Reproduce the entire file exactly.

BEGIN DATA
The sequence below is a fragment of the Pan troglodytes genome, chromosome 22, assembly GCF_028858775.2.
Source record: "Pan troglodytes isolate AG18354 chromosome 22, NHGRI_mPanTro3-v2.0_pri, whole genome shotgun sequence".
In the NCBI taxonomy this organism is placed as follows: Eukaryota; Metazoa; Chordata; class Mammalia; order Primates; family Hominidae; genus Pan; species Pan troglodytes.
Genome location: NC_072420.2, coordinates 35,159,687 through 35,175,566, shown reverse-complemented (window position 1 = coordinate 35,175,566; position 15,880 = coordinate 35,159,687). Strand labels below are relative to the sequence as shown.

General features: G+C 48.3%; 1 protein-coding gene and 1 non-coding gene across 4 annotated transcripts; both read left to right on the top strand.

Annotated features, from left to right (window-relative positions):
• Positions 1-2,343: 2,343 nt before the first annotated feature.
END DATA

The sequence below is a fragment of the Pan troglodytes genome, chromosome 22, assembly GCF_028858775.2.
Source record: "Pan troglodytes isolate AG18354 chromosome 22, NHGRI_mPanTro3-v2.0_pri, whole genome shotgun sequence".
In the NCBI taxonomy this organism is placed as follows: Eukaryota; Metazoa; Chordata; class Mammalia; order Primates; family Hominidae; genus Pan; species Pan troglodytes.
Genome location: NC_072420.2, coordinates 35,159,687 through 35,175,566, shown reverse-complemented (window position 1 = coordinate 35,175,566; position 15,880 = coordinate 35,159,687). Strand labels below are relative to the sequence as shown.

General features: G+C 48.3%; 1 protein-coding gene and 1 non-coding gene across 4 annotated transcripts; both read left to right on the top strand.

Annotated features, from left to right (window-relative positions):
• Positions 1-2,343: 2,343 nt before the first annotated feature.